Groin injuries can be surprisingly painful. They tend to occur in those who participate in sports and other activities requiring a great deal of movement and flexibility. Nevertheless, groin pain can affect anyone — regardless of physical activity level.
Groin pain can happen when another part of your body, including your lower back, hip joint, and lower abdomen, becomes stressed and/or injured. If you participate in a sport that involves running, physical contact, or repeated kicking, chances are you have already experienced a bout of groin pain.
Although groin pain is often treated with rest, a recent study suggests that a little exercise may be a better method for speeding up the healing process. A research team based at the University of South Australia performed a clinical trial to determine what type of exercise would be best to treat groin pain.
The researchers surveyed five studies. Each study used a different exercise program. The exercise programs lasted anywhere from four to 16 weeks. The research team found that exercise worked better than medication or passive treatment when healing groin pain. They also discovered that exercise interventions worked best when they were offered one-on-one or to small groups. The researchers
noted that jogging, running and cycling seemed to ease painful symptoms significantly.
Any exercise that strengthened hip and abdominal muscles proved beneficial in reducing pain levels. The research team concluded that exercise therapy is a key component of rehabilitation for groin pain in athletes. Overall, strengthening exercises of the hip and abdominal muscles could be also be an effective intervention for athletes with groin pain — but this also applies to you, too.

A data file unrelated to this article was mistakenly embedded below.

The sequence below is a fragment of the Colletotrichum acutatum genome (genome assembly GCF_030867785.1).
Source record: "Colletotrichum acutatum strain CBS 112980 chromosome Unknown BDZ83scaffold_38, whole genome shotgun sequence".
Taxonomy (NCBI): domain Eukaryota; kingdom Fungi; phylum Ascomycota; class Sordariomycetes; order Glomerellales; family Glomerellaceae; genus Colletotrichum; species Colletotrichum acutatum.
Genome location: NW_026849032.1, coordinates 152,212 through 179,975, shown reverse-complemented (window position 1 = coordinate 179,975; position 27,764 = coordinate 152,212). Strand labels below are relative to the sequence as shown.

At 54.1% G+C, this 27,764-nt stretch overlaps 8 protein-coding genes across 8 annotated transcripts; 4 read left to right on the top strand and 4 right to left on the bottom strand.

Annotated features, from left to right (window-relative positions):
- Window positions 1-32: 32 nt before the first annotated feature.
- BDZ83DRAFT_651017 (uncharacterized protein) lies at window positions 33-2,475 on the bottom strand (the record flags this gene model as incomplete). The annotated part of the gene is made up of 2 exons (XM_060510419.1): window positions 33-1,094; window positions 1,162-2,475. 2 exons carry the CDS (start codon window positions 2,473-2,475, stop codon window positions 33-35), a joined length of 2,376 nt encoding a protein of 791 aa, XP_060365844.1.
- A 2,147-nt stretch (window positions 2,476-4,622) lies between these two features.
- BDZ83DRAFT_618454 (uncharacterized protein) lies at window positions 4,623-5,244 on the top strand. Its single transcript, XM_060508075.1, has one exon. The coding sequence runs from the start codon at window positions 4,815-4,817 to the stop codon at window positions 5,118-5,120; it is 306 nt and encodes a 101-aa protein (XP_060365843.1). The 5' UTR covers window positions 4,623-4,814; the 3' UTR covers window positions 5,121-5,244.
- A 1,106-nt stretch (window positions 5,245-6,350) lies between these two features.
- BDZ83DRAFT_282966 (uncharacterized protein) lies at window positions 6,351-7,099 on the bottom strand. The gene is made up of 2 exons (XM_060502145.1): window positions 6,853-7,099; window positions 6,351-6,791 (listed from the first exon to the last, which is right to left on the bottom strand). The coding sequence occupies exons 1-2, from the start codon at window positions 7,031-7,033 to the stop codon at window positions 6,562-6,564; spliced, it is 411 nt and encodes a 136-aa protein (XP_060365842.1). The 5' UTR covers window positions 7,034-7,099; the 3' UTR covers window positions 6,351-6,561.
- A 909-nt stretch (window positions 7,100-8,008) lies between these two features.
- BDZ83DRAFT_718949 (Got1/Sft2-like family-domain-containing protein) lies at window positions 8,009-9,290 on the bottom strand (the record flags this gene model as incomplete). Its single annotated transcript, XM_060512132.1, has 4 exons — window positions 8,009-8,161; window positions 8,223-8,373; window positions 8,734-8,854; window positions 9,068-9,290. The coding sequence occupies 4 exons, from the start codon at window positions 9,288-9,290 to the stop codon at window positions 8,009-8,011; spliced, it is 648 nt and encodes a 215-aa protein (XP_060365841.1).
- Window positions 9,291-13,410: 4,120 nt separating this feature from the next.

Immediately after a groin injury or strain, you can also try the R.I.C.E. technique. The R.I.C.E. technique involves four strategies for pain relief:
1. Rest the injured part immediately after injury;
2. Ice the injured area to minimize swelling and inflammation;
3. Compress the injured area to limit swelling and bleeding; and
4. Elevate the injured area to a level that’s above the heart to increase drainage of fluids from the affected area.
The acute, painful stage of a groin injury or strain can last from one to five days. Gradually diminish the amount of time you use all four steps. For example, you might use it constantly for the first few hours of pain and then five or six times on the second day of pain, and three or four times the next day.
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